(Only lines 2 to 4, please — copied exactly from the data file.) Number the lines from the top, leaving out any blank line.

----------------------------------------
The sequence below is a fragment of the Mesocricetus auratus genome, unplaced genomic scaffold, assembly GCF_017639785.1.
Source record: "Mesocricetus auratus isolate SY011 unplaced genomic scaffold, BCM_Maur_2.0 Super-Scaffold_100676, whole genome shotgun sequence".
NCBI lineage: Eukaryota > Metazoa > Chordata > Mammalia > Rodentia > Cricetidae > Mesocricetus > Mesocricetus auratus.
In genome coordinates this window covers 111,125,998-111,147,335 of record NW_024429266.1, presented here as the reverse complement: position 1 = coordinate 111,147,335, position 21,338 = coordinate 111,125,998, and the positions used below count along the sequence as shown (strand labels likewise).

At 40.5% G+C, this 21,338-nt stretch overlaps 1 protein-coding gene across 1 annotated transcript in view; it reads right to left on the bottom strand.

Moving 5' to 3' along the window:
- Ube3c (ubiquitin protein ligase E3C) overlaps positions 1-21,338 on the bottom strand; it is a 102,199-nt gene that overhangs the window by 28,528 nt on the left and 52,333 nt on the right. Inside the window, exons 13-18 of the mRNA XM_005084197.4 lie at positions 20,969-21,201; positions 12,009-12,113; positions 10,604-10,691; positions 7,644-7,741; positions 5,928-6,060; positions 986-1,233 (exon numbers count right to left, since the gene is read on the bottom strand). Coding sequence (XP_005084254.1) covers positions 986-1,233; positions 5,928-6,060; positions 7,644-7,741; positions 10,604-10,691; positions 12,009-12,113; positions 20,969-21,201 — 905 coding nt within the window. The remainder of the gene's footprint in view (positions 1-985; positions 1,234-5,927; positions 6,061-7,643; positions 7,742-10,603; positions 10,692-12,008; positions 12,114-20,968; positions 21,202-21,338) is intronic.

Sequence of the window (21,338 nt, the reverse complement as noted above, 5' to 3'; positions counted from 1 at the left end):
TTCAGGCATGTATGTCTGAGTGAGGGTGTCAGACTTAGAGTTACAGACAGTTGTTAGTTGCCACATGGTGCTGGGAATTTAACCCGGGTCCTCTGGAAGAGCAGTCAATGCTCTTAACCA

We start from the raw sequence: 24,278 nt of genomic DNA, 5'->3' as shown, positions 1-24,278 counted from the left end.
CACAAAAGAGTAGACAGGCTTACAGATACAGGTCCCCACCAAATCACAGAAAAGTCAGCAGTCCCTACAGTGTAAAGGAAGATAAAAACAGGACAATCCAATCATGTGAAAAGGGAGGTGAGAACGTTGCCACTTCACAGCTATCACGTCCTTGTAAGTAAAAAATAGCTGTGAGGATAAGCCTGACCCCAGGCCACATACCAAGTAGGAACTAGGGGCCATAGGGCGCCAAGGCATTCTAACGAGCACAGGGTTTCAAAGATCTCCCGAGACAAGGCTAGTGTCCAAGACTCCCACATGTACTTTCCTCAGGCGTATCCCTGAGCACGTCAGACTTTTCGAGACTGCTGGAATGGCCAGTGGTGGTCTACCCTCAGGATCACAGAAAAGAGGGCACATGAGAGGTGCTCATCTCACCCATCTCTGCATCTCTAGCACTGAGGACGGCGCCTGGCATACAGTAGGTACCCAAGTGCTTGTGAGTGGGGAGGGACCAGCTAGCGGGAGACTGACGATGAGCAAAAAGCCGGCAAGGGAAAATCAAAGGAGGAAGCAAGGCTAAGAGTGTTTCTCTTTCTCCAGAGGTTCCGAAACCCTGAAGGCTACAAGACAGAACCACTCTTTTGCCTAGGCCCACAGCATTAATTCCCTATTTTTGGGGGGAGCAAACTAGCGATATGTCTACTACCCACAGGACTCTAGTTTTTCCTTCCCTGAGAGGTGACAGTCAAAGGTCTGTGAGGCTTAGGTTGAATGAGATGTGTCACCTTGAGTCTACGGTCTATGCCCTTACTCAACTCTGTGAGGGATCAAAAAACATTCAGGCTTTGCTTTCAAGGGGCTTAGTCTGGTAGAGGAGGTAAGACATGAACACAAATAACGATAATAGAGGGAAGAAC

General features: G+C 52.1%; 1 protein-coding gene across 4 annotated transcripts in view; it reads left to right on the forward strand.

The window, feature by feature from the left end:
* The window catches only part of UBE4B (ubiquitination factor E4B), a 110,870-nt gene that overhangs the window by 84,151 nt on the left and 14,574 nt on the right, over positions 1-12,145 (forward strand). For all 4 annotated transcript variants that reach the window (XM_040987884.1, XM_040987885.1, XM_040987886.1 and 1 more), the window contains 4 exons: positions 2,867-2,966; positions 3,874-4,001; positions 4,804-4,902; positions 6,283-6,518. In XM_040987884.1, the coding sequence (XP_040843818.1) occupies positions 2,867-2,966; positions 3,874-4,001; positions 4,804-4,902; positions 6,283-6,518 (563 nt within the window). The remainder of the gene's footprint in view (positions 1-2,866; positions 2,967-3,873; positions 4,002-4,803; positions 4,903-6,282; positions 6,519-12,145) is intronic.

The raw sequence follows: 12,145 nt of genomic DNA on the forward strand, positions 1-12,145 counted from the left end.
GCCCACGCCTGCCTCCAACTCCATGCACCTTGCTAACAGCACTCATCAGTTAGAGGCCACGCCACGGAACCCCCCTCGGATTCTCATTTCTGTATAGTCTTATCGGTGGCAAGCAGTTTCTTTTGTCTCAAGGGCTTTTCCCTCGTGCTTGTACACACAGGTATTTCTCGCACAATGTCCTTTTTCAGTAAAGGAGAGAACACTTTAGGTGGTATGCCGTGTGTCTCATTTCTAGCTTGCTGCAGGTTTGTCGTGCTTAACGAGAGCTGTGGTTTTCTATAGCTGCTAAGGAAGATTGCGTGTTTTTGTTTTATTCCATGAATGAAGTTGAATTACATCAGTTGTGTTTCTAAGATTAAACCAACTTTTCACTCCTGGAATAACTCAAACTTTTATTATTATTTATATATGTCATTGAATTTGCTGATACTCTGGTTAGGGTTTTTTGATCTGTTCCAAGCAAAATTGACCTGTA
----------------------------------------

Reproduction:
Source record: "Mesocricetus auratus isolate SY011 unplaced genomic scaffold, BCM_Maur_2.0 Super-Scaffold_100676, whole genome shotgun sequence".
NCBI lineage: Eukaryota > Metazoa > Chordata > Mammalia > Rodentia > Cricetidae > Mesocricetus > Mesocricetus auratus.
In genome coordinates this window covers 111,125,998-111,147,335 of record NW_024429266.1, presented here as the reverse complement: position 1 = coordinate 111,147,335, position 21,338 = coordinate 111,125,998, and the positions used below count along the sequence as shown (strand labels likewise).